…a species of false vampire bat (Megadermatidae) that is native to the continent of Africa, where it is known to occur throughout the middle of Africa ranging from Senegal east to Ethiopia and south to the northern Democratic Republic of the Congo. Yellow-winged bats typically inhabit woodland and savannahs where they usually roost in acacia trees and thorn bushes near bodies of water. Unlike other Megadermatid bats, Lavia frons feeds only on insects and will not take small vertebrates. L. frons is a “sit and wait predator”, listening for prey and striking when a potential prey item flies by.
53 Echoes of Zaïre: Popular Painting From Lubumbashi
The Africa Centre & the Sulger-Buel Lovell gallery are pleased to announce the exhibition 53 Echoes of Zaire: Popular Painting from Lubumbashi, DRC, which will take place at the Sulger-Buel Lovell gallery, London, from May 27th.
The exhibition will be curated by Salimata Diop, Head of Programme at the Africa Centre, London. It will unveil a collection of fifty three works acquired by the late Prof. Victor Bol, all originating from the early 1970s’Lubumbashi, created by five artists from DRC: T. Kalema, C. Mutombo, B. Ilunga, Ndaie, and Tshibumba Kanda Matulu.
The latter, author of over thirty of the works featured, thought of himself as a historian as well as an artist. Born in 1947 in Lubumbashi in the very south of what was then Belgian Congo, his wish was to become a teacher, but he eventually had to find another way of teaching history to his fellow countrymen. In the mid-1960s Tshibumba Kanda Matulu started training himself to paint and practiced painting as a profession from 1969. He became the main figure of an artistic movement where artists articulated a system of shared memories. Recalling ancestral origins, colonial history, the fight for independence, post-colonial struggles for power, they created artworks for local people to be bought by local people.
The collection is notable for its consistency, quality and contribution to the history of Popular Painting in the urban and industrial Katanga region of the Democratic Republic of the Congo. It is accompanied by contemporary documentation and original photography featuring the principal artist in the collection, Tshibumba Kanda Matulu.
Many of the works have been included in significant international exhibitions – for instance : A Congo Chronicle: Patrice Lumumba in Urban Art, Museum for African Art, New-York, 1999-2009- or publications –such as: -60 ans de Peinture au Zaïre, Joseph-Aurélien Cornet, Remi De Cnodder, Ivan Dierickx, Wim Toebosch, Bruxelles: Les Editeurs d’Art Associés, 1989. source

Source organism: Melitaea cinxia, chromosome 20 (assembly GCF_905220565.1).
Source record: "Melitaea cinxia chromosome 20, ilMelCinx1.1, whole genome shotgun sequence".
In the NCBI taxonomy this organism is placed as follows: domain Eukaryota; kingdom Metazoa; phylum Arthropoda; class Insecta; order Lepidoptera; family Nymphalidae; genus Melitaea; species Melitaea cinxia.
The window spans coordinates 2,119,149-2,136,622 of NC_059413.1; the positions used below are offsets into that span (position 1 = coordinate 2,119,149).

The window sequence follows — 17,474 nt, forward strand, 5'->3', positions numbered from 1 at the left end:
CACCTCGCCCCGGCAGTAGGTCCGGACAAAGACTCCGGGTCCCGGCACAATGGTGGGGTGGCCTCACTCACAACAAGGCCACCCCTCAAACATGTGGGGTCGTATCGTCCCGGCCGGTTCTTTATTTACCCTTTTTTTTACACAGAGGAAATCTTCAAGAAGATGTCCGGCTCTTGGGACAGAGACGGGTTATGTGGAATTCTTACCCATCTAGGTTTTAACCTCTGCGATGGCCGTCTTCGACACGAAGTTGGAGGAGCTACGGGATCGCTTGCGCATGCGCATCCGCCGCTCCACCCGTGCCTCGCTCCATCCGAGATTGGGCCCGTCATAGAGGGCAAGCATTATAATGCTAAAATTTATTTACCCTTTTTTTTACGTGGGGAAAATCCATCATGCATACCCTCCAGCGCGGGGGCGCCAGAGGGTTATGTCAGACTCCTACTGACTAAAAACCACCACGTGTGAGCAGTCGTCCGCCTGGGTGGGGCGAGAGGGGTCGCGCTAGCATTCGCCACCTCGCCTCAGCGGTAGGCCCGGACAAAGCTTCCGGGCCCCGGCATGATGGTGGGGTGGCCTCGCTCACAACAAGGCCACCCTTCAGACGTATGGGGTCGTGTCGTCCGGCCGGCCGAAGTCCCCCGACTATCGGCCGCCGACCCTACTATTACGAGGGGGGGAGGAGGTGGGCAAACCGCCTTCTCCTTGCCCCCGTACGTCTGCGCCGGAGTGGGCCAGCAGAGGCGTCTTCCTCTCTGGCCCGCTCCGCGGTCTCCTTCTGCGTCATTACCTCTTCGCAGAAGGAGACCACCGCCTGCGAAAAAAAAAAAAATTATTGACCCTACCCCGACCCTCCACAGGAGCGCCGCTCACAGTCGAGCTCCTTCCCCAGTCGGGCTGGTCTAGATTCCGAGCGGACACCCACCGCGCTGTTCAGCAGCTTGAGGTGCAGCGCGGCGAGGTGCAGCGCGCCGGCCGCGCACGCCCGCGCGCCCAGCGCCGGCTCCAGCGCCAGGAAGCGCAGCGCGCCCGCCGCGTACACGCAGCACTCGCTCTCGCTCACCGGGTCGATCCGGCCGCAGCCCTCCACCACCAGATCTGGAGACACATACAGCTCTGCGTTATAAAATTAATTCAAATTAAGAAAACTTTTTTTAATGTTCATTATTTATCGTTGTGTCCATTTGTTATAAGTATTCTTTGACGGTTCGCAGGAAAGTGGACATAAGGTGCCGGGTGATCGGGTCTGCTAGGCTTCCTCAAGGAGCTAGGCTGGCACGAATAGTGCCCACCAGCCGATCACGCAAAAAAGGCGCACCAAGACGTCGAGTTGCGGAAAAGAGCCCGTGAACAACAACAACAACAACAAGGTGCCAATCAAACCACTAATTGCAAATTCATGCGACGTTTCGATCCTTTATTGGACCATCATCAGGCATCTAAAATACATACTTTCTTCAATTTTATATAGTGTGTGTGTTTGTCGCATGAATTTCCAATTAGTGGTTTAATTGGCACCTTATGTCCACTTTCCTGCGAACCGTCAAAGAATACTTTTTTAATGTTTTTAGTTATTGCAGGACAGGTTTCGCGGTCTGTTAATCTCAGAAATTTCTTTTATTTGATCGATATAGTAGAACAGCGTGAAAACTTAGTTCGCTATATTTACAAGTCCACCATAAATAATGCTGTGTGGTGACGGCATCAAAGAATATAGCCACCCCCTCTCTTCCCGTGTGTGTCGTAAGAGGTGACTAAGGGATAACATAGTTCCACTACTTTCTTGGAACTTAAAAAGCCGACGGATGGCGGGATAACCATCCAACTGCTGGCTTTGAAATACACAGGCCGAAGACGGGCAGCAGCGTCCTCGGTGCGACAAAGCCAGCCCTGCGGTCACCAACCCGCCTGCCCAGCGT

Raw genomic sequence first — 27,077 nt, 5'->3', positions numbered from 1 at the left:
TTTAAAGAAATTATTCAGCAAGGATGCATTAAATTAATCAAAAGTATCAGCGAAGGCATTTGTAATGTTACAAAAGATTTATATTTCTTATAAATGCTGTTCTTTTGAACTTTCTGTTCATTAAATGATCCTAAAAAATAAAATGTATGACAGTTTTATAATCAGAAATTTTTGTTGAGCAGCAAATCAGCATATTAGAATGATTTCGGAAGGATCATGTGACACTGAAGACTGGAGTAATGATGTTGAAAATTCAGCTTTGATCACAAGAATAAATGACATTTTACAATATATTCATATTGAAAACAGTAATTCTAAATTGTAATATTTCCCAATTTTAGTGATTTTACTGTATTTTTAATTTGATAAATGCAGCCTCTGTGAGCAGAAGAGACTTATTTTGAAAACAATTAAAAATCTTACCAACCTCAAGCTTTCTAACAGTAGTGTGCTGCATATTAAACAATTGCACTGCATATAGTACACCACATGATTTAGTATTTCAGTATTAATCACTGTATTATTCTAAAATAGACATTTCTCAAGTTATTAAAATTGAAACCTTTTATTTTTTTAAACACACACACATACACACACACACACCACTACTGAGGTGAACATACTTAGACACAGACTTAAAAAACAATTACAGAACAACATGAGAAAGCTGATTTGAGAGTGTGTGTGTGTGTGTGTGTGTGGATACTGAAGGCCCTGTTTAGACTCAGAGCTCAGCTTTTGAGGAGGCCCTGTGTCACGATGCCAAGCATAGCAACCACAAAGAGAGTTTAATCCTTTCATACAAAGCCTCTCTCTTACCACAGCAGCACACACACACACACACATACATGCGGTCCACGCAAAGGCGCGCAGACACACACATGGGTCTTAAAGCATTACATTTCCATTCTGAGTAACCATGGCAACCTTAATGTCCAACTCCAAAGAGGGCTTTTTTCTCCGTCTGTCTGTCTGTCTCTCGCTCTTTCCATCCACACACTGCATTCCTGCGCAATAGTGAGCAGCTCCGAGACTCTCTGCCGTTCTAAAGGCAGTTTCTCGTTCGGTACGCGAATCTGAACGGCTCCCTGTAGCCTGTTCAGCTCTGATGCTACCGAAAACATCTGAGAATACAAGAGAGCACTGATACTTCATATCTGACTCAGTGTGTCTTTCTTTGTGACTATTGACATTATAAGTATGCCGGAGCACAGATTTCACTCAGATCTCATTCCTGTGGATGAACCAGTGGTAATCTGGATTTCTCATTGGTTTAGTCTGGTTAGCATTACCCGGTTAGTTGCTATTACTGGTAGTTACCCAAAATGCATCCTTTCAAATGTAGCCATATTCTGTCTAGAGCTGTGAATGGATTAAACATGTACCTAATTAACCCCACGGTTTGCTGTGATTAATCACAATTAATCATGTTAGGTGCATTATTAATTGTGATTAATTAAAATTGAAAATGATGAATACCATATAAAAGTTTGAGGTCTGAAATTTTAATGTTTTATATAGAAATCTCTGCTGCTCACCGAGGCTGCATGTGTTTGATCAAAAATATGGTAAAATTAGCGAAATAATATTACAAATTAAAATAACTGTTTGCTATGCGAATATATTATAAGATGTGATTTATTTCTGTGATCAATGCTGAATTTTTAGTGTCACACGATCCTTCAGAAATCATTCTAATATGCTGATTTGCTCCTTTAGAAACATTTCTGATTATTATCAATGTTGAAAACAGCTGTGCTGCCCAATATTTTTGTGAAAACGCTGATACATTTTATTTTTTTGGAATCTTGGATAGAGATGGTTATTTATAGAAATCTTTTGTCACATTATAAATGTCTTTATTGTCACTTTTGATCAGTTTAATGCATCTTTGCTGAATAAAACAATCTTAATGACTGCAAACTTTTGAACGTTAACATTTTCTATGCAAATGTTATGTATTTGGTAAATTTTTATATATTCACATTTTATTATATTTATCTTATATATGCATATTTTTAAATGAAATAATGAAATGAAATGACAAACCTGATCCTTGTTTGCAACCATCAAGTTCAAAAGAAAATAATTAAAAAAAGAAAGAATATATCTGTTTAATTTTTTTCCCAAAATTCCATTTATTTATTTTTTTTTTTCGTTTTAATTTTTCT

Colonie Belge 1885–1959 - Tshibumba Kanda-Matulu
Colonie Belge II, Culture Obligatoire - Tshibumba Kanda-Matulu
La Tête historique de M’siri, Msiri fût coupé la Tête - Tshibumba Kanda-Matulu
La Mort historique de Lumumba, Mpolo et Okito - Tshibumba Kanda-Matulu
Enongo Lumumba is the grand-daughter of Congolese national hero Patrice Lumumba. We met at the “Skiff” film festival in the Democratic Republic of Congo. She is an artist living in the United States. Her musical style is widely known as beat making. I asked her whether she was interested in politics like her late grand-father. She left the door open and suggested that maybe some day her music would take her into the political arena. She could become a politician |
This Congolese young teenager has obtained the score of 91% on the Congolese state exams: the highest score in the country! The name of this bright student is Julia Diane Tayaye!
We are proud of the Congolese youth!
Kuba Nyim (ruler) Kot a Mbweeky III photos by Eliot Elisofon,
and Angelo Turconi
His name: Kwεt áMbwε'ky René (III): aka Køt áMbwε'ky. Most full names consist of three successive personal names: the king’s own name, the name of his mother and the name of his mother’s mother connected by particles meaning “of.” Only this ruler has a Christian name. The aka names are often used.
The first image depicts Nyim Kot a Mbweeky III wearing abacost, which is the name for the male attire favored by Mobutu and promoted as part of the authenticity campaign, consisting of a short-sleeved suit worn without a tie. The word abacost is derived from the French a bas le costume, or “down with the suit.” Second image depicts depicts wives of Nyim Kot a-Mbweeky III reciting ‘Ncyeem Ingesh’, songs of the nature spirits, praising the monarchy. Third image depicts him wearing a royal dress called ‘Bwaantshy’; royal headdress known as 'Ntshuum Aniym’. The fourth image depicts him wearing a royal dress called 'labot latwool’ and royal headdress known as 'Shody’; necklace 'Lashyaash’ made of leopard teeth; sword 'Mbombaam’, lance 'Mbwoom Ambady’. Each Kuba king owns two royal dresses called ‘Bwaantshy’, one of which is always buried with him Only the king is permitted to wear them. The sword and the scepter are the marks of supreme authority and the headdresses represents the “house of the king”